Atlantic Ocean wide

How inappropriate to call this planet Earth, when clearly it is Ocean.

Arthur C. Clarke

Over 70% of the Earth’s surface is water. The oceans that surround us today – and for much of the planet’s 4.6-billion-year history – comprise our planet’s largest ecosystem, showcasing an infinitely rich spectrum of marine life.

Our oceans’ survival is in jeopardy

Oceans do much more than simply provide a home for giant mammals and microorganisms to live side by side. Their natural forces drive weather systems, regulate land temperatures and ensure our survival.

Despite the oceans’ omnipresence, more than 80% remains completely unmapped and unexplored. We need to know more.

Plymouth has a rich tradition of exploration and discovery. We want to develop innovative new ways of understanding our world. Sometimes, this means taking inspiration from the past to inform our future.

Sea storm
Climate change – warmer waters are leading to more frequent powerful storms
Marine plastics and coral reef
Destroyed underwater ecosystems threaten our marine species – marine litter and pollution
Barren coral reef
Increased prevalence of carbon dioxide is causing damaging levels of ocean acidification

Echoing a 400-year-old voyage of discovery

In 1969, IBM’s pioneering technology helped put man on the moon. Today, the company is working with us as we reflect on Plymouth's own history. 
The Mayflower set sail from Plymouth to America in 1620 in search of a new world of opportunity. That historic voyage has become an inspiring symbol of discovery.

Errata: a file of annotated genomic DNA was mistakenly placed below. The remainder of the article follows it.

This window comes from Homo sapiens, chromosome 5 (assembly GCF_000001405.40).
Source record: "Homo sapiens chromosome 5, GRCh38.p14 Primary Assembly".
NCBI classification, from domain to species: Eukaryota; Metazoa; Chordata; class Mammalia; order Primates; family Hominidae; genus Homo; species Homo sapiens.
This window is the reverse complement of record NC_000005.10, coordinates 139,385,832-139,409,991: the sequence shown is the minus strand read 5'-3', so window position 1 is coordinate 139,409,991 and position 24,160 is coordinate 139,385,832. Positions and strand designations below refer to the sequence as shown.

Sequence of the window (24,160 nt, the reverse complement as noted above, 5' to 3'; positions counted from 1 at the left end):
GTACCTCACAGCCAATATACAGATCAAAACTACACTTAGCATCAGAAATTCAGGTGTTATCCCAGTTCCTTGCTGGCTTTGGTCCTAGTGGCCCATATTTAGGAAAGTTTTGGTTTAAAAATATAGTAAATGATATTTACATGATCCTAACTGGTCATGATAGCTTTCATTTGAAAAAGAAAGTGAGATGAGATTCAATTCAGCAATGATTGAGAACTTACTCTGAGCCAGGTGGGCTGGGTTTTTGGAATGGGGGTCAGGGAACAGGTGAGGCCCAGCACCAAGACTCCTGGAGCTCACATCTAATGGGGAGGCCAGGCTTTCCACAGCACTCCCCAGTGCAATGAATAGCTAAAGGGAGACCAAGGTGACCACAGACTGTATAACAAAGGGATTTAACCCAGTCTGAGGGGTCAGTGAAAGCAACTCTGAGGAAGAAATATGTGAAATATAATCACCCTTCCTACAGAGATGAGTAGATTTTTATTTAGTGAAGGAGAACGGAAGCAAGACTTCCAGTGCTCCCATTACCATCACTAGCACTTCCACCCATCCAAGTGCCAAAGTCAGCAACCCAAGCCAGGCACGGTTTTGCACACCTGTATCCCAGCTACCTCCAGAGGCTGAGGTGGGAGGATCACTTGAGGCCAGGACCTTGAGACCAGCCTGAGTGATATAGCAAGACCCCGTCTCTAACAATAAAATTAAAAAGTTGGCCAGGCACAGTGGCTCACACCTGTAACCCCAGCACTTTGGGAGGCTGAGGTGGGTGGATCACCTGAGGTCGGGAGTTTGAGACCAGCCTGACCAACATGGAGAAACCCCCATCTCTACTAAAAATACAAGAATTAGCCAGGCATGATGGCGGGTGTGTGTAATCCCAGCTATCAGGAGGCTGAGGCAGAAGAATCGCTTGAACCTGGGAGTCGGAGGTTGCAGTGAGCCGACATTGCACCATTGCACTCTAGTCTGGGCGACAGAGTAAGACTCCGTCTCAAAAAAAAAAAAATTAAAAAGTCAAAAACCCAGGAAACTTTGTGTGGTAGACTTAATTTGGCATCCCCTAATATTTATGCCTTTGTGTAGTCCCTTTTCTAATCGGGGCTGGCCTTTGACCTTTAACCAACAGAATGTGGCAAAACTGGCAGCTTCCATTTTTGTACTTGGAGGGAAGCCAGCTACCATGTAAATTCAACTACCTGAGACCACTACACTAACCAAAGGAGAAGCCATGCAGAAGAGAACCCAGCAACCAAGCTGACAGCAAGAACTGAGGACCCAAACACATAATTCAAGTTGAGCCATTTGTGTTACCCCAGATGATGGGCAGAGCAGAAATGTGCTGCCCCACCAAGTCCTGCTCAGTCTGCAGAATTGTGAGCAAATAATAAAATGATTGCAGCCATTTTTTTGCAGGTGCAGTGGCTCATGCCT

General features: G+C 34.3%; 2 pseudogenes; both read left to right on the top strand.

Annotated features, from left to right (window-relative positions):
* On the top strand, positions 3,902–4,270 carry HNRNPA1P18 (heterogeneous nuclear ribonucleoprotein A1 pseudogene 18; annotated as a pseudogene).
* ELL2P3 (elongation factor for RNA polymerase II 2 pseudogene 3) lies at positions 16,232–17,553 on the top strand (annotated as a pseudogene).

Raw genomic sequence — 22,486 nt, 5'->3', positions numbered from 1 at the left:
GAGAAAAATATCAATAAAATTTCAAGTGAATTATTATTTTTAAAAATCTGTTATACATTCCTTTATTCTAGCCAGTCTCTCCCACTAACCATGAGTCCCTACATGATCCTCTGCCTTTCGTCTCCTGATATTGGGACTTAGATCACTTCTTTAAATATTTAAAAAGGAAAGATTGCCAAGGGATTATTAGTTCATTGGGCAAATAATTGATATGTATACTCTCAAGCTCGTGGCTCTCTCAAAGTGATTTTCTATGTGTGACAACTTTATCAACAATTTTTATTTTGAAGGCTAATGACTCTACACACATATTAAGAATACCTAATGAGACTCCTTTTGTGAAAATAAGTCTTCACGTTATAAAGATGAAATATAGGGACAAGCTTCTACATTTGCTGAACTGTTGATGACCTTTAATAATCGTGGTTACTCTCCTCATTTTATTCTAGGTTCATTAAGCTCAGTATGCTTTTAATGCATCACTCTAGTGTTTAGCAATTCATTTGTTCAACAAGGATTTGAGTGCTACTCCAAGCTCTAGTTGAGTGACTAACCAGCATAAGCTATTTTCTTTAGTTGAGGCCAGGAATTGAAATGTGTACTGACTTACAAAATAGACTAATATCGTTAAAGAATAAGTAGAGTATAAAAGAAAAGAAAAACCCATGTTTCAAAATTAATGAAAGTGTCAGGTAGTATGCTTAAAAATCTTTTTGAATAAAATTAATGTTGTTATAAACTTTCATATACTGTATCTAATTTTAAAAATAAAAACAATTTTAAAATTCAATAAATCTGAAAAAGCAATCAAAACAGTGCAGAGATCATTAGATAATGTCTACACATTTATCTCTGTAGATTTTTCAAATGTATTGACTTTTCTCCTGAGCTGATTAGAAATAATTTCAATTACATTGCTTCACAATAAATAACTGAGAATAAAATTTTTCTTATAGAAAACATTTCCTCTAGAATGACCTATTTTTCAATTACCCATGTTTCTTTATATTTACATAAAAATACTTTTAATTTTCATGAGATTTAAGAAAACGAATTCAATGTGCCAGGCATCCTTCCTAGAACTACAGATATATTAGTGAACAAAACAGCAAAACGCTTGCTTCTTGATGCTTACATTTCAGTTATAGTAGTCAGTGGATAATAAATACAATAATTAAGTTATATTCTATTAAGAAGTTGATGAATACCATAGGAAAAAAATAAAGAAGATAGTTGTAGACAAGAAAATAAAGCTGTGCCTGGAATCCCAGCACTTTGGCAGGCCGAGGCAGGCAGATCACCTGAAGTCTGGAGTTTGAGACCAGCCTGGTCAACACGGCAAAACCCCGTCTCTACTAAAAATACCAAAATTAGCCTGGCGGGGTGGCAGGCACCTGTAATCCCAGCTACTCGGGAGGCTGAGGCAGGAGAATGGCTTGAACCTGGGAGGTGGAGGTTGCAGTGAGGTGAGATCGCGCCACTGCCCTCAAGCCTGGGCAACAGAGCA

The University is working in collaboration with Promare, MSubs and IBM, to innovate an autonomous ship, which will conduct ground-breaking research as it emulates the Mayflower’s oceanic path in the Spring of 2021. 
Our shared goal is to evolve the efficiency and cost-effectiveness of our research within autonomous technology and artificial intelligence.
Mayflower Autonomous Ship logo

Voyage to highlight the possibilities of autonomous ocean science

If successful, the Mayflower Autonomous Ship (MAS) will be one of the first self-navigating, full-sized vessels to cross the Atlantic and opens the door on a new era of autonomous research ships.

Professor Kevin Jones, Executive Dean of Science and Engineering at the University, said:

“Through vessels such as the Mayflower Autonomous Ship and our very own CETUS, the University is at the forefront of using unmanned vessels for cutting-edge ocean science. This technology has the undoubted potential to be a game changer in the field, enabling us to capture data which can transform our understanding of the oceans and the impact climate change and other factors are having on them.”

The research element of the voyage will focus on core areas including marine mammal detection, marine plastics and ocean chemistry.

Mayflower Autonomous Ship - credit Rachel Nicholls-Lee
at Whiskerstay Ltd
IBM logo
Mayflower Autonomous Ship - credit Rachel Nicholls-Lee at Whiskerstay Ltd

The new Mayflower’s research endeavour...

Professor Richard Thompson
“In 2004, we were the first to describe ‘microplastics’ in the ocean” – Professor Richard Thompson OBE

Nurturing a new generation of ocean explorers

Ocean exploration doesn’t just take place hundreds of miles off the coast – our cutting-edge marine facilities lie at the threshold of land and sea.

In Plymouth, we are fortunate enough to be blessed with local fieldwork locations that present us with a rich petri dish of marine biodiversity.

Globally relevant marine degrees

falcon spirit

Top 10 University for Geology, Environmental, Earth and Marine Sciences in the UK

Video: Professor Richard Thompson OBE describes the variety of marine biology courses available to study at the University of Plymouth